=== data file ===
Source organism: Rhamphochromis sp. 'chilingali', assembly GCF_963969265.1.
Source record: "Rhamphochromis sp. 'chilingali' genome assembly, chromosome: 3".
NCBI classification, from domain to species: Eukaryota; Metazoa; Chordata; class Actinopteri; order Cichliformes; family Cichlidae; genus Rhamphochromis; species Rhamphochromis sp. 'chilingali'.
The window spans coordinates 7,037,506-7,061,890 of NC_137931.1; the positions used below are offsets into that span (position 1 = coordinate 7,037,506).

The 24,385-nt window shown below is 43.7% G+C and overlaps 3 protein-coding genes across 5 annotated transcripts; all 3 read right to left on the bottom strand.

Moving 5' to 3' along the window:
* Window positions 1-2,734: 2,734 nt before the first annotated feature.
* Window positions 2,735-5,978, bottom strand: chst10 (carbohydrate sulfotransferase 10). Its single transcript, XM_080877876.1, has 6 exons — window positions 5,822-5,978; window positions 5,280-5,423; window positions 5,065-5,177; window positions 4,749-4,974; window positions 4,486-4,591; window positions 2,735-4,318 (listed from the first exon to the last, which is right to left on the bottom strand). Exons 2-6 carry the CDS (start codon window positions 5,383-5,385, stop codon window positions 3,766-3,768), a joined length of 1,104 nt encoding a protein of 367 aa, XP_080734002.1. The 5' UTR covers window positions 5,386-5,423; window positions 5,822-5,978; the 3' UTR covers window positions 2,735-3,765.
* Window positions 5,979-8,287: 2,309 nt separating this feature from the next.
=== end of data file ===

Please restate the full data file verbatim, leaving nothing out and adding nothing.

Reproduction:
Source organism: Rhamphochromis sp. 'chilingali', assembly GCF_963969265.1.
Source record: "Rhamphochromis sp. 'chilingali' genome assembly, chromosome: 3".
NCBI classification, from domain to species: Eukaryota; Metazoa; Chordata; class Actinopteri; order Cichliformes; family Cichlidae; genus Rhamphochromis; species Rhamphochromis sp. 'chilingali'.
The window spans coordinates 7,037,506-7,061,890 of NC_137931.1; the positions used below are offsets into that span (position 1 = coordinate 7,037,506).

The 24,385-nt window shown below is 43.7% G+C and overlaps 3 protein-coding genes across 5 annotated transcripts; all 3 read right to left on the bottom strand.

Moving 5' to 3' along the window:
* Window positions 1-2,734: 2,734 nt before the first annotated feature.
* Window positions 2,735-5,978, bottom strand: chst10 (carbohydrate sulfotransferase 10). Its single transcript, XM_080877876.1, has 6 exons — window positions 5,822-5,978; window positions 5,280-5,423; window positions 5,065-5,177; window positions 4,749-4,974; window positions 4,486-4,591; window positions 2,735-4,318 (listed from the first exon to the last, which is right to left on the bottom strand). Exons 2-6 carry the CDS (start codon window positions 5,383-5,385, stop codon window positions 3,766-3,768), a joined length of 1,104 nt encoding a protein of 367 aa, XP_080734002.1. The 5' UTR covers window positions 5,386-5,423; window positions 5,822-5,978; the 3' UTR covers window positions 2,735-3,765.
* Window positions 5,979-8,287: 2,309 nt separating this feature from the next.